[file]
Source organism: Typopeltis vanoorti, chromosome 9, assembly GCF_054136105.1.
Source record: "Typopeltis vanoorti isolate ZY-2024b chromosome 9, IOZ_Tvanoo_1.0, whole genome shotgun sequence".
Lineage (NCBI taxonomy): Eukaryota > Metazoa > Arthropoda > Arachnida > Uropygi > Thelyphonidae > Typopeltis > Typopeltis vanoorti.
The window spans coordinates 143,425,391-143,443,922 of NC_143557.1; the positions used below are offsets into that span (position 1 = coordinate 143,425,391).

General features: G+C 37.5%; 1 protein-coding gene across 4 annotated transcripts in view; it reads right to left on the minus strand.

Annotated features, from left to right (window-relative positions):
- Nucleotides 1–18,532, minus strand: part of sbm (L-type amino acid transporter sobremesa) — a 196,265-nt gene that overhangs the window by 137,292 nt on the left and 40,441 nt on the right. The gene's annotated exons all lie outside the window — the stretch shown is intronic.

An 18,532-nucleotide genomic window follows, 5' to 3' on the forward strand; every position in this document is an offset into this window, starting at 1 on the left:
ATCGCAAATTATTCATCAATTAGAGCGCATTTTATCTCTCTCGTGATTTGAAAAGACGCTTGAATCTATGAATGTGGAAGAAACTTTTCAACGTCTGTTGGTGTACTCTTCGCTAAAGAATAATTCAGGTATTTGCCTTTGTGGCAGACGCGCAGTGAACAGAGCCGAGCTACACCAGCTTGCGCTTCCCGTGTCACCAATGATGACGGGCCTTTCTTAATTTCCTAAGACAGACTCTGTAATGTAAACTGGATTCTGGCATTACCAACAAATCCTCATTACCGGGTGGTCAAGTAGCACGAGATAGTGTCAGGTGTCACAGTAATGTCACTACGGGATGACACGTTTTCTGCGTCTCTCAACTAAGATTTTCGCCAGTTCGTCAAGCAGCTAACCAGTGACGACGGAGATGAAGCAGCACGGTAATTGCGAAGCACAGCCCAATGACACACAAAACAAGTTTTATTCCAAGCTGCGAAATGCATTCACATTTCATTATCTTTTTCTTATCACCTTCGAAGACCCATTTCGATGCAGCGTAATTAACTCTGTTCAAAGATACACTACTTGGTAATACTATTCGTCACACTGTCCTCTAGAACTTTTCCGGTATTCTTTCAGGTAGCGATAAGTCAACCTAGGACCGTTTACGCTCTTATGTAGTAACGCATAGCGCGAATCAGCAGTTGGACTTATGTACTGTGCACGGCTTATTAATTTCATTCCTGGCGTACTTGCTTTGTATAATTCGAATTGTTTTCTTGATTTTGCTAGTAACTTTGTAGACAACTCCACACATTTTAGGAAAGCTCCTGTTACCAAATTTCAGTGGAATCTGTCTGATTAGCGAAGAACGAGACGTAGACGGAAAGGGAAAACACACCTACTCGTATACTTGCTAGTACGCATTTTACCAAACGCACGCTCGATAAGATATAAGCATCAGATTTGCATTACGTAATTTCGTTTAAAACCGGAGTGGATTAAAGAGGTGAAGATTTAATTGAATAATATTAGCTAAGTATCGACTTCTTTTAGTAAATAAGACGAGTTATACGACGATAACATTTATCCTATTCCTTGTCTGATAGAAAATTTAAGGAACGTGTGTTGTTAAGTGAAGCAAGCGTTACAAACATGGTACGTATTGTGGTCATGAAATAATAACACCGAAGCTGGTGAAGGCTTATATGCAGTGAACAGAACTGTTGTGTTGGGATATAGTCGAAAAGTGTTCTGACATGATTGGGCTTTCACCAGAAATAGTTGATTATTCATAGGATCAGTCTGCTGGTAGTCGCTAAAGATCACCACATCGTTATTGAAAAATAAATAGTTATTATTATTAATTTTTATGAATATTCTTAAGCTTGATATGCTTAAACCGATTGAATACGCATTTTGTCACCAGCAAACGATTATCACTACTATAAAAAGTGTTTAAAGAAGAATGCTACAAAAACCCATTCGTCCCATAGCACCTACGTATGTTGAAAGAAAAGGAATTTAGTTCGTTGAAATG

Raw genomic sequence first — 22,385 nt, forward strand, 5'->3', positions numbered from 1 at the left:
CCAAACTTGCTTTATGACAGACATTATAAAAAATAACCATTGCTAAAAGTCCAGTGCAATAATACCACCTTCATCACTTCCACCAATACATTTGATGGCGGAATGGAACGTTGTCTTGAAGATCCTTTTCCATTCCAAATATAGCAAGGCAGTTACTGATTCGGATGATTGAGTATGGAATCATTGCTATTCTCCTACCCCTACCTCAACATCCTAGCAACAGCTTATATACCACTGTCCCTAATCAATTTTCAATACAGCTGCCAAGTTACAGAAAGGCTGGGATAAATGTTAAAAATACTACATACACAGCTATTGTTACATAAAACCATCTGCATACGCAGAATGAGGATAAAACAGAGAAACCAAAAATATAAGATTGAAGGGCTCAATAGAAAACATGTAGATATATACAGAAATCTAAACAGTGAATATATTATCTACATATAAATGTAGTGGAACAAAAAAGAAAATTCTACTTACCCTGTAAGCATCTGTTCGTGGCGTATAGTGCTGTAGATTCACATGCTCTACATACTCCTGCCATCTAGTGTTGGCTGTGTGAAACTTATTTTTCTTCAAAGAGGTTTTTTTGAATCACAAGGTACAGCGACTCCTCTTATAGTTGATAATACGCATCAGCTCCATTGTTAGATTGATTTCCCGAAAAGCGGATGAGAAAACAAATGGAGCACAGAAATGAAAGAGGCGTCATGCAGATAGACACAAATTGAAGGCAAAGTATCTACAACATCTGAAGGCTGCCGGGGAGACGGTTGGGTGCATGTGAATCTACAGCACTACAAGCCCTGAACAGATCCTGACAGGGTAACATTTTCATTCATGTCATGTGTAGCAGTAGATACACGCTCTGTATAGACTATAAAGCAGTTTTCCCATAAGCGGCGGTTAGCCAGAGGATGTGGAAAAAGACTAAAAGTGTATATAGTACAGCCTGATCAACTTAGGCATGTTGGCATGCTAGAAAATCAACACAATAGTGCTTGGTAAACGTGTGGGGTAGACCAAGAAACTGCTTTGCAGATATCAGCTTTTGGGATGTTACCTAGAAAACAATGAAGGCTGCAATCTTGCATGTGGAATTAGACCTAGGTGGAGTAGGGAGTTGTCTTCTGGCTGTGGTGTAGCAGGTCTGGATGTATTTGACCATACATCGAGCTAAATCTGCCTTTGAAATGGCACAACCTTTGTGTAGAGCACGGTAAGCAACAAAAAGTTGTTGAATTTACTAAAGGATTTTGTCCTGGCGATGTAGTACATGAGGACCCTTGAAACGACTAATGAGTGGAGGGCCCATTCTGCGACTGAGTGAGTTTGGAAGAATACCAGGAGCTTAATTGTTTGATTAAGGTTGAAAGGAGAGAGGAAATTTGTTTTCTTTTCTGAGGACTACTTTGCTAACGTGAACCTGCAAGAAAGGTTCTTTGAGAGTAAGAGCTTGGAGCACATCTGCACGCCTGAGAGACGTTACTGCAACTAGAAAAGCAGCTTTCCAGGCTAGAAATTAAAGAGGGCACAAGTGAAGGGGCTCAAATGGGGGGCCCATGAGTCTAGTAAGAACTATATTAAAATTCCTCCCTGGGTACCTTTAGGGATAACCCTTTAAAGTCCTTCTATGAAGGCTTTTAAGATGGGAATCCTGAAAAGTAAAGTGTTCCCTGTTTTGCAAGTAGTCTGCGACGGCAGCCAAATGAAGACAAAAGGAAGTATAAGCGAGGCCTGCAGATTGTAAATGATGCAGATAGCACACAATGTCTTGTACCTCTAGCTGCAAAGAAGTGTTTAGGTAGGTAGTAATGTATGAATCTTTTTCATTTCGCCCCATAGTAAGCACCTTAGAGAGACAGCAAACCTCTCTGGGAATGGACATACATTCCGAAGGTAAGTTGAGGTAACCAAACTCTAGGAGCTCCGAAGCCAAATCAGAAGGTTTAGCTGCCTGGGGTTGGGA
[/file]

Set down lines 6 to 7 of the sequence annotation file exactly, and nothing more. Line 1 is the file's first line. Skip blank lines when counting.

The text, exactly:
Annotated features, from left to right (window-relative positions):
- Nucleotides 1–18,532, minus strand: part of sbm (L-type amino acid transporter sobremesa) — a 196,265-nt gene that overhangs the window by 137,292 nt on the left and 40,441 nt on the right. The gene's annotated exons all lie outside the window — the stretch shown is intronic.